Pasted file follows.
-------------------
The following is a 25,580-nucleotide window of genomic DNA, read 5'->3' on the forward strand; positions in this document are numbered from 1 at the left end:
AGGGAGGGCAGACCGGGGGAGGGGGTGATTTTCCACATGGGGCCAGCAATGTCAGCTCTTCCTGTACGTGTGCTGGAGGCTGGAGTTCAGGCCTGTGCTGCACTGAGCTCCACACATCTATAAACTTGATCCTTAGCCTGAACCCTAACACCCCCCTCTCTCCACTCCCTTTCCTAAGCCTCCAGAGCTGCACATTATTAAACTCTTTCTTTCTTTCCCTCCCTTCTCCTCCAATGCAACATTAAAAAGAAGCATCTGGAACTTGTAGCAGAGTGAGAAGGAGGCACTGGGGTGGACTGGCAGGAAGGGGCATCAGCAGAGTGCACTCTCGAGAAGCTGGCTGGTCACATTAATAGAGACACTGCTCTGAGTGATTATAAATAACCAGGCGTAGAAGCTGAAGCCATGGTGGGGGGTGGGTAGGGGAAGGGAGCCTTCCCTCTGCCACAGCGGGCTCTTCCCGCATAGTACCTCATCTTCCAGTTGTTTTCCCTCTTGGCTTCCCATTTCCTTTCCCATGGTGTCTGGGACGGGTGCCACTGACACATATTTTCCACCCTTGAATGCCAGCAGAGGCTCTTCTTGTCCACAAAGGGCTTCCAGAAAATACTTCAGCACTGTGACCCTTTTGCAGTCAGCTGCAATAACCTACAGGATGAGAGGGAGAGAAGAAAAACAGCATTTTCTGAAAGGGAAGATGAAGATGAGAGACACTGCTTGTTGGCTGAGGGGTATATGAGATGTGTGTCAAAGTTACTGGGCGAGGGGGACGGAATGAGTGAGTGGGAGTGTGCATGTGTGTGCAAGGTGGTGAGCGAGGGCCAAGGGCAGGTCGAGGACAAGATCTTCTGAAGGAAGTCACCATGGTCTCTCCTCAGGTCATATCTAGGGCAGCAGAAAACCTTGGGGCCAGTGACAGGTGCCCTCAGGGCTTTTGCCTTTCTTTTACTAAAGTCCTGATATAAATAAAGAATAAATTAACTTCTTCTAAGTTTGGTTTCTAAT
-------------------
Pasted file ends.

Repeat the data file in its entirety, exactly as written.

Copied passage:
The following is a 25,580-nucleotide window of genomic DNA, read 5'->3' on the forward strand; positions in this document are numbered from 1 at the left end:
AGGGAGGGCAGACCGGGGGAGGGGGTGATTTTCCACATGGGGCCAGCAATGTCAGCTCTTCCTGTACGTGTGCTGGAGGCTGGAGTTCAGGCCTGTGCTGCACTGAGCTCCACACATCTATAAACTTGATCCTTAGCCTGAACCCTAACACCCCCCTCTCTCCACTCCCTTTCCTAAGCCTCCAGAGCTGCACATTATTAAACTCTTTCTTTCTTTCCCTCCCTTCTCCTCCAATGCAACATTAAAAAGAAGCATCTGGAACTTGTAGCAGAGTGAGAAGGAGGCACTGGGGTGGACTGGCAGGAAGGGGCATCAGCAGAGTGCACTCTCGAGAAGCTGGCTGGTCACATTAATAGAGACACTGCTCTGAGTGATTATAAATAACCAGGCGTAGAAGCTGAAGCCATGGTGGGGGGTGGGTAGGGGAAGGGAGCCTTCCCTCTGCCACAGCGGGCTCTTCCCGCATAGTACCTCATCTTCCAGTTGTTTTCCCTCTTGGCTTCCCATTTCCTTTCCCATGGTGTCTGGGACGGGTGCCACTGACACATATTTTCCACCCTTGAATGCCAGCAGAGGCTCTTCTTGTCCACAAAGGGCTTCCAGAAAATACTTCAGCACTGTGACCCTTTTGCAGTCAGCTGCAATAACCTACAGGATGAGAGGGAGAGAAGAAAAACAGCATTTTCTGAAAGGGAAGATGAAGATGAGAGACACTGCTTGTTGGCTGAGGGGTATATGAGATGTGTGTCAAAGTTACTGGGCGAGGGGGACGGAATGAGTGAGTGGGAGTGTGCATGTGTGTGCAAGGTGGTGAGCGAGGGCCAAGGGCAGGTCGAGGACAAGATCTTCTGAAGGAAGTCACCATGGTCTCTCCTCAGGTCATATCTAGGGCAGCAGAAAACCTTGGGGCCAGTGACAGGTGCCCTCAGGGCTTTTGCCTTTCTTTTACTAAAGTCCTGATATAAATAAAGAATAAATTAACTTCTTCTAAGTTTGGTTTCTAAT